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Meeting for the Middle

Smith’s District Day Emphasizes

Ever since knocking off then-Rep. Randy Tate (R-Wash.) in 1996, Rep. Adam Smith (D) has steadfastly clung to the center, cultivating an image as a steadfast moderate who is not beholden to the stale orthodoxies of left or right.

For several years, Smith has burnished his moderate credentials by hosting an annual half-day bipartisan seminar in Washington, D.C., for civic leaders, business owners and run-of-the-mill constituents from his southern Puget Sound-based district.

True to form, on Thursday in the Rayburn House Office Building, Smith hosted the “4th Annual 9th District Day,” featuring not only the state’s two Democratic Senators, a major union leader and the chairman of the Democratic Congressional Campaign Committee, but also two members of the Bush Cabinet and a senior Republican from the House Armed Services Committee.

Smith said he sees the annual event as a way to remind his constituents that representative democracy is ultimately about incorporating a multiplicity of viewpoints.

Smith, who chairs the New Democrat Coalition’s political action committee, made his thinking on entitlements, defense and health care known, but he kept returning to the theme of bipartisanship, saying, “No one person knows it all. If you have a diversity of opinions, you get a better result.”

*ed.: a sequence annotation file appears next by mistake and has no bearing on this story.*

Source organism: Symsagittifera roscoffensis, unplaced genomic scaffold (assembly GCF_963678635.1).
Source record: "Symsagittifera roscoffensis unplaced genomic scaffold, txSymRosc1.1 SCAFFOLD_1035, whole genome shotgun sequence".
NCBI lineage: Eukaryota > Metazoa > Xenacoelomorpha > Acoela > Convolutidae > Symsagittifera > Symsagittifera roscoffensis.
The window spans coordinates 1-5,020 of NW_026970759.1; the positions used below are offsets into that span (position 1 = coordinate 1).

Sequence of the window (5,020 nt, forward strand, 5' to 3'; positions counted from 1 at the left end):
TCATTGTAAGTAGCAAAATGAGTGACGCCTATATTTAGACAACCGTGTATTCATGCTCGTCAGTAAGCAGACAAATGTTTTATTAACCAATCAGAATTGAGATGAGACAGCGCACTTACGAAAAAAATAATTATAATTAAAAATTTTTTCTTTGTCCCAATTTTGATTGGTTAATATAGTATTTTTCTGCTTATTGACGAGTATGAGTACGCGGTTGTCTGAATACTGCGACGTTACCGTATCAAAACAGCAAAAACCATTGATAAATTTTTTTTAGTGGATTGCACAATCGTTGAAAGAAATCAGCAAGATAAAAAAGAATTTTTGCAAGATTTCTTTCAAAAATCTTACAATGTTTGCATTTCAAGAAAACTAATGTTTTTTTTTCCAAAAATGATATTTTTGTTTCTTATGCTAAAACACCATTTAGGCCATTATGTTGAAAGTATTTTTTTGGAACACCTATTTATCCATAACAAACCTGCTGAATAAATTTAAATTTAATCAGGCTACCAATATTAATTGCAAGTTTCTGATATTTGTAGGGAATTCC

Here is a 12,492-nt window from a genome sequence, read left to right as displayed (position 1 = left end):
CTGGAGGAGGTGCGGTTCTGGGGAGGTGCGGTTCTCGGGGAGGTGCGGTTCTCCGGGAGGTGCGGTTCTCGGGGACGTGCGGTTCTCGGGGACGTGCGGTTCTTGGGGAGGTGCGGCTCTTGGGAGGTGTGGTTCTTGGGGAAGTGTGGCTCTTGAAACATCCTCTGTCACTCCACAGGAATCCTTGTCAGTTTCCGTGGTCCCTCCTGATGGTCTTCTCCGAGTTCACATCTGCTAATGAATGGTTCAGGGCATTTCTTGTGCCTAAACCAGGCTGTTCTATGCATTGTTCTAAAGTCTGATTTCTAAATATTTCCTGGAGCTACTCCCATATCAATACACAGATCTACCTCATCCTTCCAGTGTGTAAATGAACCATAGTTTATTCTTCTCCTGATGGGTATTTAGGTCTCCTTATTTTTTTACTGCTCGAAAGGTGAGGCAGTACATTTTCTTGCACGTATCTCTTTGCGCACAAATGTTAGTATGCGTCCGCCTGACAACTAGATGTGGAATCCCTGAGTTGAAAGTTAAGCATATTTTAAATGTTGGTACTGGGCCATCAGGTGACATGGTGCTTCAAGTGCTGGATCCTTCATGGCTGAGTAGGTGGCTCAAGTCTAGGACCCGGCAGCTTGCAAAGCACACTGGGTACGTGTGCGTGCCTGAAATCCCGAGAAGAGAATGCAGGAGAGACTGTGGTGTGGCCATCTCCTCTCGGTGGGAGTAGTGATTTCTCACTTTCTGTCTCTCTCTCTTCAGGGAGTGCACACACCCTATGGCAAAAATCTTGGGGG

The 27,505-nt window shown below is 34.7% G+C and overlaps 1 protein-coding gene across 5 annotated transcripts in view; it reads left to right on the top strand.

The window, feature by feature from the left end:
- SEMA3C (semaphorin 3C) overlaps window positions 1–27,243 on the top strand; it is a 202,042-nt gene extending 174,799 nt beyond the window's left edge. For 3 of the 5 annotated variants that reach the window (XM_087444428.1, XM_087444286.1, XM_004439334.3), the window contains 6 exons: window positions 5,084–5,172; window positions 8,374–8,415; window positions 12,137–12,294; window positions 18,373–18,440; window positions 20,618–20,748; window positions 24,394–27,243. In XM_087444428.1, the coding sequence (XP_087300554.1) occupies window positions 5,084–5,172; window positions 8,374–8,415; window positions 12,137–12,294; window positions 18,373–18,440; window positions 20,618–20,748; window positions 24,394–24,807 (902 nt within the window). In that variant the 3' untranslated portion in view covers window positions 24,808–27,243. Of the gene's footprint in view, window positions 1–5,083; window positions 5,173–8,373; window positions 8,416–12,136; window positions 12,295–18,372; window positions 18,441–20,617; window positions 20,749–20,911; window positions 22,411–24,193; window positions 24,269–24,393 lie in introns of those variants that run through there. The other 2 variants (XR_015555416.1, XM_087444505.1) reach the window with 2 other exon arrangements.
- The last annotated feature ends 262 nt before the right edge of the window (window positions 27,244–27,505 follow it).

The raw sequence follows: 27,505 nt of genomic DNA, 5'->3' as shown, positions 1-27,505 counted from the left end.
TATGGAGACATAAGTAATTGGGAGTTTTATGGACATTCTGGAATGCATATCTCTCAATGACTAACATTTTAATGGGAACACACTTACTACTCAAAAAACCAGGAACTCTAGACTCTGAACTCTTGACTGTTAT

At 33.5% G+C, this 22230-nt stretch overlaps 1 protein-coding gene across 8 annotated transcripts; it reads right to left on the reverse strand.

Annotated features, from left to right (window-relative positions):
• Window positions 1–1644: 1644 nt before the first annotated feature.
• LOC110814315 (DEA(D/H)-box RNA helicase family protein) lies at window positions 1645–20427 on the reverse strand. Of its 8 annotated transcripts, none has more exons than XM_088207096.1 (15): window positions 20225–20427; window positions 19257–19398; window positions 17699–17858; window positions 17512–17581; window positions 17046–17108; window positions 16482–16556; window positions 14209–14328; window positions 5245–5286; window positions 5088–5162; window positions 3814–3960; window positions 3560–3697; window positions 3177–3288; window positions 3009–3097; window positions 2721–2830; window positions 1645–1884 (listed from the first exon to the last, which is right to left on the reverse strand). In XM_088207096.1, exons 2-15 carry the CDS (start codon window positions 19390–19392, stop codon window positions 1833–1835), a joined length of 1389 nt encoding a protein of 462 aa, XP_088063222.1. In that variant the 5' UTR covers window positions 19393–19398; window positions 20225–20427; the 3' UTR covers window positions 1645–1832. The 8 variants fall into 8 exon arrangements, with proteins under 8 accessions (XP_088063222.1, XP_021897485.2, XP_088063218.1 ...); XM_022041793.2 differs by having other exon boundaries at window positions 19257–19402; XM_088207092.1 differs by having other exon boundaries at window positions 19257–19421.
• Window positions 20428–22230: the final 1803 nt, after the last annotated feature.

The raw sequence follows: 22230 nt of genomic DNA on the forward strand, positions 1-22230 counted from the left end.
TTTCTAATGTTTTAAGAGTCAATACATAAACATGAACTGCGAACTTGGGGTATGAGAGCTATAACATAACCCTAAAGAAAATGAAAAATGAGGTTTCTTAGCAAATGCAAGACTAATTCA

Smith won plaudits for being “strong enough,” in the words of one constituent, to invite Commerce Secretary Carlos Gutierrez, President Bush’s point man on the Central American Free Trade Agreement, to speak at his event even though Smith announced earlier this month that he would oppose the free-trade pact with six Latin American countries because of his concern that the trade deal does not adequately protect workers’ rights abroad or at home.

Gutierrez, who dismissed concerns that CAFTA would hurt Central America, said, “Not having CAFTA is embracing the status quo, and the status quo is not good for Central America.”

Gutierrez warned that if the United States does not integrate its economy with Central America, the region would look elsewhere.

“If they don’t have a partnership with the U.S.,” Gutierrez said, “they could have a partnership with China or the” European Union.

When Smith excused himself during Gutierrez’s question-and-answer period to vote on the House floor, the Commerce secretary took the opportunity to lobby the Member’s constituents on CAFTA, saying, “I don’t know if this would be rude, but anything you can do to get Congressman Smith to support this would be appreciated.”

Boeing lobbyist Al Ralston, who belongs to the pro-CAFTA Washington Council on International Trade, called out, “We’re trying,” as several attendees laughed and nodded in agreement.

Gutierrez was just one of three Bush administration officials to speak to Smith’s constituents for his district day.

He was joined by Veterans Affairs Secretary Jim Nicholson, who highlighted medical advances developed at the country’s VA hospitals, and Philip Grone, the deputy undersecretary of Defense, who discussed base closures.

Smith’s event was not, however, void of Democratic voices. Rep. Rahm Emanuel (Ill.), DCCC chairman, touted a recently released poll from The Wall Street Journal that suggested the disapproval of Congress is at its highest level since 1994, the year Democrats lost control of the House and Senate.

Mindful that the 2006 midterm elections are still more than 17 months away, Emanuel quipped, “I wish we had a British system and I could call the election now.”